De novo atrial fibrillation following aortic valve replacement surgery is associated with decreased creatinine clearance and increased C-reactive protein levels
Mariana Fragão-Marques1, Francisca Saraiva1, João Oliveira1,, , André P. Lourenço1, Adelino Leite-Moreira1,2, Inês Falcão-Pires1
1 Departamento de Cirurgia e Fisiologia da Faculdade de Medicina da Universidade do Porto, Alameda Professor Hernâni Monteiro, Porto, Portugal
2 Departamento de Cirurgia Cardiotorácica do Centro Hospitalar de São João, Porto, Alameda Professor Hernâni Monteiro, Porto, Portugal

Aim: We aim to assess the prevalence of de novo postoperative atrial fibrillation (POAF) in patients submitted to aortic valve replacement surgery (AVRS) and evaluate clinical and echocardiographic variables as predictors of POAF occurrence in this population.

Introduction: POAF is the most common complication following cardiac surgery, with peak incidence in the second day after the surgical procedure. Studies have demonstrated an increase in the incidence of stroke, hospital stay, health- associated costs and mortality in the group of patients experiencing POAF.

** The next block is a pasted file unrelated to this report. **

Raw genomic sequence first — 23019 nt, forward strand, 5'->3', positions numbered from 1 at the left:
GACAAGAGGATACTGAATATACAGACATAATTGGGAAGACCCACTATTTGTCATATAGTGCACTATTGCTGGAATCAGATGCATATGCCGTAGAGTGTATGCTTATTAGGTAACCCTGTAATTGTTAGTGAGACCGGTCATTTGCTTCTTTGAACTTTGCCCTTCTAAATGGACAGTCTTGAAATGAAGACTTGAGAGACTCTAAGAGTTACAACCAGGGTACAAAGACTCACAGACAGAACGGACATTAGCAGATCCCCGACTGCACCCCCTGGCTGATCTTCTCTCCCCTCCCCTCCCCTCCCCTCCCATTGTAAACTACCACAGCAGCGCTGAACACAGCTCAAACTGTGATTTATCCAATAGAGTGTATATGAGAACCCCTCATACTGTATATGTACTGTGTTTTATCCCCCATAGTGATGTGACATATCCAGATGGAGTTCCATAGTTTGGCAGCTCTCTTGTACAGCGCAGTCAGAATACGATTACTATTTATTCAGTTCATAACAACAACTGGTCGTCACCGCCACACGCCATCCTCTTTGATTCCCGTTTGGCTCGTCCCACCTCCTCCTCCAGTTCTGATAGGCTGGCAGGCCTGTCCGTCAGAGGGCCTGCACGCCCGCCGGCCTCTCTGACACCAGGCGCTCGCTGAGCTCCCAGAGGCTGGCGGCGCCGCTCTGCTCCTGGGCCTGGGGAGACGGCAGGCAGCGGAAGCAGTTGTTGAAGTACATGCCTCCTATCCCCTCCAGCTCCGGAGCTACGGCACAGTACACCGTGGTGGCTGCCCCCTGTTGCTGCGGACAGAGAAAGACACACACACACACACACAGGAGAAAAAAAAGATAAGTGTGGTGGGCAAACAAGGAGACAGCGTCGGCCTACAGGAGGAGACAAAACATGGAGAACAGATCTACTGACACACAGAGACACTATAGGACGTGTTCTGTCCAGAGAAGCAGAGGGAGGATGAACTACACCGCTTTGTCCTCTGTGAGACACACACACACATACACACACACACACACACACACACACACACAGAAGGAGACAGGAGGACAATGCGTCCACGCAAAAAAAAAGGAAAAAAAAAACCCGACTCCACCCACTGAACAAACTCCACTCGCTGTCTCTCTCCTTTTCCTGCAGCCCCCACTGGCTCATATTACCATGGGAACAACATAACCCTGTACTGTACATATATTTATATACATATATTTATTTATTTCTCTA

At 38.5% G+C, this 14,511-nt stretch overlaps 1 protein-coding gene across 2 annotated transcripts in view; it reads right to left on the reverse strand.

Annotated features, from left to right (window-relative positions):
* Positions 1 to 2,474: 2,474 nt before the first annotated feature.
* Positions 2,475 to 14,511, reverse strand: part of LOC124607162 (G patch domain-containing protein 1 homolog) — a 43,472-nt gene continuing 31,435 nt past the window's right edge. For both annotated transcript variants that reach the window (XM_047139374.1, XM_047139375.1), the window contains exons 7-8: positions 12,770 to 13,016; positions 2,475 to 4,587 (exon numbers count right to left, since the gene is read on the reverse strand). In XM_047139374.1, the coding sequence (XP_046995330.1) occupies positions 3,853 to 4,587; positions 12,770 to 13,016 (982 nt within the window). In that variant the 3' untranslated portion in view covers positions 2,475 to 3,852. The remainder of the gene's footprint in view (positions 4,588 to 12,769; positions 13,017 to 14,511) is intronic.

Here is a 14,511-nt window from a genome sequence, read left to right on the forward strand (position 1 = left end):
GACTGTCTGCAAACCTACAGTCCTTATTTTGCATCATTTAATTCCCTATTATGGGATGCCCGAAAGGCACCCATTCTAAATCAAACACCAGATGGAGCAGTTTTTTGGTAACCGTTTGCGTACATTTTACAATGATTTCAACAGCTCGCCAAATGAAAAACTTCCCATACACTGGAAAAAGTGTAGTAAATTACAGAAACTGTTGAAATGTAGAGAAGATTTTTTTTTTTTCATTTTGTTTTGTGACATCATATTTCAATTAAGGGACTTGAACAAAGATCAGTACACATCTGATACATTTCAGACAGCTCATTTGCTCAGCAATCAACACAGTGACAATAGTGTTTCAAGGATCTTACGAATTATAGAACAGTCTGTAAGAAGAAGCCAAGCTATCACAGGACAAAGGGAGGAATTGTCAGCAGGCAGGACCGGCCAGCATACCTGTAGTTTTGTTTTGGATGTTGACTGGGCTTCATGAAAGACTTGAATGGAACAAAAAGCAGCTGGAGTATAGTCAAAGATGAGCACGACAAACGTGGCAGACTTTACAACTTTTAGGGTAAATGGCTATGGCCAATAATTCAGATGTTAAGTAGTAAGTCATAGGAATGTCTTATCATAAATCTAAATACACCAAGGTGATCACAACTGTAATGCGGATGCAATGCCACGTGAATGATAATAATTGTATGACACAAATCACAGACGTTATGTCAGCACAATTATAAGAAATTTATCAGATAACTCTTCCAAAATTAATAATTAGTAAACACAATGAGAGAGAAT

Methods: We conducted a cross-sectional study, that included all the patients submitted to AVRS during 2014 in a tertiary hospital, diagnosed with severe aortic valve stenosis without endocarditis, known history of atrial fibrillation, more than one major procedure, or other significant valve disease. Data were collected retrospectively and the statistical tests were performed according to the variable classification.

Results: The incidence of POAF in the 173 included patients was 45%, with the median time of occurrence being 2.4±1.5 days. A univariate analysis showed that the group of patients who developed POAF was older (p=0.028), had longer median in-hospital stay (p=0.008), had a significantly higher C-reactive protein (CRP) peak blood level (p=0.025) and a significantly lower minimum creatinine clearance (p=0.026) in the post-operative period when compared with those who did not develop POAF. A multivariate analysis confirmed age to be an independent predictor of POAF. (OR: 1.04, CI 95%: 1.00–1.09).

Conclusion: Our study suggests age, peak post-operative blood level of CRP and creatinine clearance as predictors of POAF occurrence and supports the hypothesis that POAF may be the result of inflammation, being one of the few studies that focuses on a population with isolated aortic stenosis. Our findings on increased hospital stay reinforce the idea of risk stratification and the use preventive measures in the higher risk groups.

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